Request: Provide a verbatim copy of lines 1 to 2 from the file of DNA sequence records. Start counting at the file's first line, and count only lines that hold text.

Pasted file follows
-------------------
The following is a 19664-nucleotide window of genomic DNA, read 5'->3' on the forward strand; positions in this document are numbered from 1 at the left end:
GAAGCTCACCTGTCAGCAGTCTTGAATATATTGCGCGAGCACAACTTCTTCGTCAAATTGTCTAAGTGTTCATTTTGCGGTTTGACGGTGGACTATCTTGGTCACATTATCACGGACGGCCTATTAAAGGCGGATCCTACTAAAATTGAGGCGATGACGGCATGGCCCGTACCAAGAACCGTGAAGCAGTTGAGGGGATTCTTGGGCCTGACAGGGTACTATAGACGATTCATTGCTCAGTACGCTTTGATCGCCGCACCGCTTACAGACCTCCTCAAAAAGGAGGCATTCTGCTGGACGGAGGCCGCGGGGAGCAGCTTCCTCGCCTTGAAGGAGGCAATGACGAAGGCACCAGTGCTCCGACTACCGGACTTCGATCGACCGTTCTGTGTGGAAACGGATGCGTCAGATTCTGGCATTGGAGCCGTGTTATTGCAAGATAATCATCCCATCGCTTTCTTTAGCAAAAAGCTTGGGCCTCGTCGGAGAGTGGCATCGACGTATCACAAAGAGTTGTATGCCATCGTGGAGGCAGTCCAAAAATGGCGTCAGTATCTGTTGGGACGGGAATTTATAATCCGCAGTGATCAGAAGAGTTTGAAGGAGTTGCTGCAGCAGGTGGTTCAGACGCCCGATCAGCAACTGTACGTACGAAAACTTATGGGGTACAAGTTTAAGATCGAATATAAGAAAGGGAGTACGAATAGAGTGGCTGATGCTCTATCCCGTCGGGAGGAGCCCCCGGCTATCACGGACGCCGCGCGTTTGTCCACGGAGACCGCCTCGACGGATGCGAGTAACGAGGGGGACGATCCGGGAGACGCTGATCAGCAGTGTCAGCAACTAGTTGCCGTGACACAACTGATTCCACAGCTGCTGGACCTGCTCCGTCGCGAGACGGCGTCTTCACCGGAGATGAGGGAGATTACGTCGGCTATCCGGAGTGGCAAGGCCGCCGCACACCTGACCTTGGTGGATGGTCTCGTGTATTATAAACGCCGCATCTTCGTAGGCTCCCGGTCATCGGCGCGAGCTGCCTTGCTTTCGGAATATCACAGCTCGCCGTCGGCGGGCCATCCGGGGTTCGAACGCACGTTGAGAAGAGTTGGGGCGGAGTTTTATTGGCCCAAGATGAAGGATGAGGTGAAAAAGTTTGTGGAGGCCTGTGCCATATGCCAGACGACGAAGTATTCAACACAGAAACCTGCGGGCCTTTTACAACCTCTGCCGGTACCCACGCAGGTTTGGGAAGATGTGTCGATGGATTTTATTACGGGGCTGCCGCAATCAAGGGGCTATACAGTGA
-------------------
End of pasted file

The following is a 19664-nucleotide window of genomic DNA, read 5'->3' on the forward strand; positions in this document are numbered from 1 at the left end:
GAAGCTCACCTGTCAGCAGTCTTGAATATATTGCGCGAGCACAACTTCTTCGTCAAATTGTCTAAGTGTTCATTTTGCGGTTTGACGGTGGACTATCTTGGTCACATTATCACGGACGGCCTATTAAAGGCGGATCCTACTAAAATTGAGGCGATGACGGCATGGCCCGTACCAAGAACCGTGAAGCAGTTGAGGGGATTCTTGGGCCTGACAGGGTACTATAGACGATTCATTGCTCAGTACGCTTTGATCGCCGCACCGCTTACAGACCTCCTCAAAAAGGAGGCATTCTGCTGGACGGAGGCCGCGGGGAGCAGCTTCCTCGCCTTGAAGGAGGCAATGACGAAGGCACCAGTGCTCCGACTACCGGACTTCGATCGACCGTTCTGTGTGGAAACGGATGCGTCAGATTCTGGCATTGGAGCCGTGTTATTGCAAGATAATCATCCCATCGCTTTCTTTAGCAAAAAGCTTGGGCCTCGTCGGAGAGTGGCATCGACGTATCACAAAGAGTTGTATGCCATCGTGGAGGCAGTCCAAAAATGGCGTCAGTATCTGTTGGGACGGGAATTTATAATCCGCAGTGATCAGAAGAGTTTGAAGGAGTTGCTGCAGCAGGTGGTTCAGACGCCCGATCAGCAACTGTACGTACGAAAACTTATGGGGTACAAGTTTAAGATCGAATATAAGAAAGGGAGTACGAATAGAGTGGCTGATGCTCTATCCCGTCGGGAGGAGCCCCCGGCTATCACGGACGCCGCGCGTTTGTCCACGGAGACCGCCTCGACGGATGCGAGTAACGAGGGGGACGATCCGGGAGACGCTGATCAGCAGTGTCAGCAACTAGTTGCCGTGACACAACTGATTCCACAGCTGCTGGACCTGCTCCGTCGCGAGACGGCGTCTTCACCGGAGATGAGGGAGATTACGTCGGCTATCCGGAGTGGCAAGGCCGCCGCACACCTGACCTTGGTGGATGGTCTCGTGTATTATAAACGCCGCATCTTCGTAGGCTCCCGGTCATCGGCGCGAGCTGCCTTGCTTTCGGAATATCACAGCTCGCCGTCGGCGGGCCATCCGGGGTTCGAACGCACGTTGAGAAGAGTTGGGGCGGAGTTTTATTGGCCCAAGATGAAGGATGAGGTGAAAAAGTTTGTGGAGGCCTGTGCCATATGCCAGACGACGAAGTATTCAACACAGAAACCTGCGGGCCTTTTACAACCTCTGCCGGTACCCACGCAGGTTTGGGAAGATGTGTCGATGGATTTTATTACGGGGCTGCCGCAATCAAGGGGCTATACAGTGA